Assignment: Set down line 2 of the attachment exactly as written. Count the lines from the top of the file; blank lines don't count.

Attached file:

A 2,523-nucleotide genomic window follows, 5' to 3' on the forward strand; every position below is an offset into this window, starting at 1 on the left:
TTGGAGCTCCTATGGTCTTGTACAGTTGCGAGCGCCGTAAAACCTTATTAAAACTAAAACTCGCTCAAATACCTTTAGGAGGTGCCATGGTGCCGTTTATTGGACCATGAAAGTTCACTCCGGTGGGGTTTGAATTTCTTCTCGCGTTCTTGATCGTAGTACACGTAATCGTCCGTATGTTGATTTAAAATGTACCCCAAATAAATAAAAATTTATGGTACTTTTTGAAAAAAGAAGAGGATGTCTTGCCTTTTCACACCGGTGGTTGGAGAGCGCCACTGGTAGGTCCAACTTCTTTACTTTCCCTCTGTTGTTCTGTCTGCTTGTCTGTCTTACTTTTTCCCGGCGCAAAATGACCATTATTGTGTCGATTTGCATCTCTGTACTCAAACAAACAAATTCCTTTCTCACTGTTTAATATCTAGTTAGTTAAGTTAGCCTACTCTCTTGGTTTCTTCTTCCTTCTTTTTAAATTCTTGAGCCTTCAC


TTGGAGCTCCTATGGTCTTGTACAGTTGCGAGCGCCGTAAAACCTTATTAAAACTAAAACTCGCTCAAATACCTTTAGGAGGTGCCATGGTGCCGTTTATTGGACCATGAAAGTTCACTCCGGTGGGGTTTGAATTTCTTCTCGCGTTCTTGATCGTAGTACACGTAATCGTCCGTATGTTGATTTAAAATGTACCCCAAATAAATAAAAATTTATGGTACTTTTTGAAAAAAGAAGAGGATGTCTTGCCTTTTCACACCGGTGGTTGGAGAGCGCCACTGGTAGGTCCAACTTCTTTACTTTCCCTCTGTTGTTCTGTCTGCTTGTCTGTCTTACTTTTTCCCGGCGCAAAATGACCATTATTGTGTCGATTTGCATCTCTGTACTCAAACAAACAAATTCCTTTCTCACTGTTTAATATCTAGTTAGTTAAGTTAGCCTACTCTCTTGGTTTCTTCTTCCTTCTTTTTAAATTCTTGAGCCTTCAC